Biden administration officials are leaving open the possibility of re-freezing $6 billion in Iranian oil money that was released as part of a prisoner swap amid growing bipartisan criticism after Iran-backed Hamas militants attacked Israel.
(Bloomberg) — Biden administration officials are leaving open the possibility of re-freezing $6 billion in Iranian oil money that was released as part of a prisoner swap amid growing bipartisan criticism after Iran-backed Hamas militants attacked Israel.
The $6 billion that was to be used for humanitarian purposes has become a touchstone for criticism of President Joe Biden’s approach to Iran and a focus of inquiries into what role Iran may have played in last weekend’s attack.
A US official said Wednesday that intelligence agencies still have no evidence indicating that Iran directed the onslaught that killed at least 1,200 Israelis and left others, including Americans, held hostage or that Iran knew details of the Hamas plans in advance. But the agencies believe Iran knew Hamas was plotting some action against Israel, according to the official, who discussed the sensitive intelligence on condition of anonymity.
The disputed $6 billion was to be released as part of the deal last month that freed five Americans held by the Islamic Republic. But Republicans and some Democrats in Congress have demanded that the freeze be reimposed, and the administration is weighing that option.
Treasury Secretary Janet Yellen said Wednesday that the administration wasn’t ruling out new sanctions against Iran, adding that she “wouldn’t take anything off the table in terms of future possible actions.”
Read more: Yellen Says US Is Not Ruling Out New Sanctions Against Iran
The $6 billion could be “re-frozen” at any time, John Kirby, spokesman for the National Security Council, said Tuesday on MSNBC. “None of it has been allocated. None of it has been spent. So it’s all still sitting in a Qatari bank, and that is an option that’s available to us.”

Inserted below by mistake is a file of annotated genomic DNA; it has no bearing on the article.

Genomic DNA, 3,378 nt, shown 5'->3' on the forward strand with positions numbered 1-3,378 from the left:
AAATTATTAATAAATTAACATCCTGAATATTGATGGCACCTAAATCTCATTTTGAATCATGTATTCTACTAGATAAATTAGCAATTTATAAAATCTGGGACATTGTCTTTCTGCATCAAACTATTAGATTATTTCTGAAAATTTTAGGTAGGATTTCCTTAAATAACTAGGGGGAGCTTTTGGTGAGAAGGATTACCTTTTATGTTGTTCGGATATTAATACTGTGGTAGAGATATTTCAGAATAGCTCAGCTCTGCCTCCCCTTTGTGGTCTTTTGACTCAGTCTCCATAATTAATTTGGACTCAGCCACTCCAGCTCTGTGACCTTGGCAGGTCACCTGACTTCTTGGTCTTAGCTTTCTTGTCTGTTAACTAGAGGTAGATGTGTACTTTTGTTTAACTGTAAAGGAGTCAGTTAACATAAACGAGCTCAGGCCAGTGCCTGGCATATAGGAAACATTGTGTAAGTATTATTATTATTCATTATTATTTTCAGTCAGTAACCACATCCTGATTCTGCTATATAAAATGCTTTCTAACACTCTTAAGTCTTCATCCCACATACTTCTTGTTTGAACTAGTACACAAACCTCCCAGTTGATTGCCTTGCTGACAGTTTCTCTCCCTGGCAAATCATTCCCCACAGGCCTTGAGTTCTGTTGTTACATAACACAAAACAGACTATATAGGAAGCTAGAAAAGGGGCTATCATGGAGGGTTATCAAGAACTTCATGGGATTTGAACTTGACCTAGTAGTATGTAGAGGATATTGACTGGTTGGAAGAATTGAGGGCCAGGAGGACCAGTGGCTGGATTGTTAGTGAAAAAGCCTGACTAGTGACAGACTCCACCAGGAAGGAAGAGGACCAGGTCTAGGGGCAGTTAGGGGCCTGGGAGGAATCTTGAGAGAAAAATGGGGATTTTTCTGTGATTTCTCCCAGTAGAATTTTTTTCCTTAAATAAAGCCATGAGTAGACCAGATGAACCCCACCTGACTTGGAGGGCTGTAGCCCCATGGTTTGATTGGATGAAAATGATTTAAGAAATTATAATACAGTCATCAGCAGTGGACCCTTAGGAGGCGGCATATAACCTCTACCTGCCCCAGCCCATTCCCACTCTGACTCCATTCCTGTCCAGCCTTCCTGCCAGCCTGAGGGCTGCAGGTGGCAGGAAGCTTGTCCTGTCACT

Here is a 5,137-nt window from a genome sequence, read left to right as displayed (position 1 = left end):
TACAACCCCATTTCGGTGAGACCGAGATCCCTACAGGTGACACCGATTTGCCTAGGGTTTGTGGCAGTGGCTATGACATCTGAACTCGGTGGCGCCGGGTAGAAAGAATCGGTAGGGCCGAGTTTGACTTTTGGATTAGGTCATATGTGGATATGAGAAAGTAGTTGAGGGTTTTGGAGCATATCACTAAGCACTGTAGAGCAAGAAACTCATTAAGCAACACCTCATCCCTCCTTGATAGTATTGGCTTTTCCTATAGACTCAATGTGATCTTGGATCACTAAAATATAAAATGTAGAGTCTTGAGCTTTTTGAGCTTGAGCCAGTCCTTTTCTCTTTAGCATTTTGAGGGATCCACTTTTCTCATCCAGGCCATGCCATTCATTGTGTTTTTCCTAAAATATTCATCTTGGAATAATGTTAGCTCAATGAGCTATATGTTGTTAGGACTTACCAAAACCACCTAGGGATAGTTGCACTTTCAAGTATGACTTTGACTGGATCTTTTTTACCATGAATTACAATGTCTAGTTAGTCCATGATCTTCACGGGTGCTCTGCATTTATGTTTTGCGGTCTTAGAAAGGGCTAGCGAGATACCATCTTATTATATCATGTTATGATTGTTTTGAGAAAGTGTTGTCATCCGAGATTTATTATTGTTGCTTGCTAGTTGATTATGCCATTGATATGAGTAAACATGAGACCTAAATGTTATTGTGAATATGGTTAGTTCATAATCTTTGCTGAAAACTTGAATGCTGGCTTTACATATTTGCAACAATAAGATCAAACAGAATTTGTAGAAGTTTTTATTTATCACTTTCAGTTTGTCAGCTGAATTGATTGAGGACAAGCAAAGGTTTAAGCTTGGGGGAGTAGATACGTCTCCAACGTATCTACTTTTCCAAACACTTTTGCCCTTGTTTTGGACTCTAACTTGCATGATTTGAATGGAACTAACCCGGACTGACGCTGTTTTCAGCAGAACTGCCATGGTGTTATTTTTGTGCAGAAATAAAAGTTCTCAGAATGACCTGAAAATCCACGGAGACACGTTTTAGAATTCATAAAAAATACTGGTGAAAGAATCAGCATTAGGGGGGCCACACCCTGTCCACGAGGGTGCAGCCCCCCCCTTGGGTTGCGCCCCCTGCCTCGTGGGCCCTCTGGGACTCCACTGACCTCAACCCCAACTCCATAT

For more on the Israel-Hamas war, click here.
The issue of how to handle the $6 billion highlights the difficult balancing act the administration faces as the attack by Hamas has scrambled its policy across the Mideast. Biden has tried to keep tensions with Iran from escalating, with tentative steps to slow its nuclear work and negotiate the release of the American prisoners.
But that strategy is again in doubt, and any move to seize the Iranian funds again would fuel frictions with Tehran – and deal a victory to administration critics who argue the agreement was a mistake in the first place.
“Biden’s attempt at a quick getaway from the Middle East had one fatal flaw: It wildly misperceived the incentives for Iran, the most disruptive actor on the stage,” Suzanne Maloney, vice president and director of the foreign policy program at the Brookings Institution, said in a commentary for Foreign Affairs magazine. “It was never plausible that informal understandings and a dribble of sanctions relief would be sufficient to pacify the Islamic Republic and its proxies.”
The $6 billion freed up in the prisoner swap has become a prime focus of criticism in Congress.
Cosponsoring a measure to freeze the funds, Senate Minority Leader Mitch McConnell said in a statement Wednesday that “the path of resources, training and lethal weapons from Tehran to terrorists throughout the Middle East is crystal clear.” Hamas is designated a terrorist organization by the US and the European Union.
The money also has emerged as a campaign issue for Democratic incumbents running in swing states or states that voted for former President Donald Trump in the 2020 election. Four candidates — including the chairman of the Senate Banking Committee — have said they support keeping the assets frozen until Iran’s role in the attacks on Israel can be determined.
“Congress’s priority right now must be providing robust military, economic, and humanitarian aid to support Israel as they defend themselves against Hamas’s horrific terrorist attack,” Democratic Senator Sherrod Brown of Ohio said in a statement. “As we work to hold anyone who supports terrorism accountable, the administration must freeze the $6 billion in Iranian assets.”
Democratic Senator Bob Casey of Pennsylvania criticized Republicans for “intentionally misleading the American people” about the $6 billion, saying “none of the sanctions funds have been transferred to Iran.”
But he, too, said “these funds should remain frozen until we can determine whether Iran played a role in the attack and what the appropriate U.S. response should be.”
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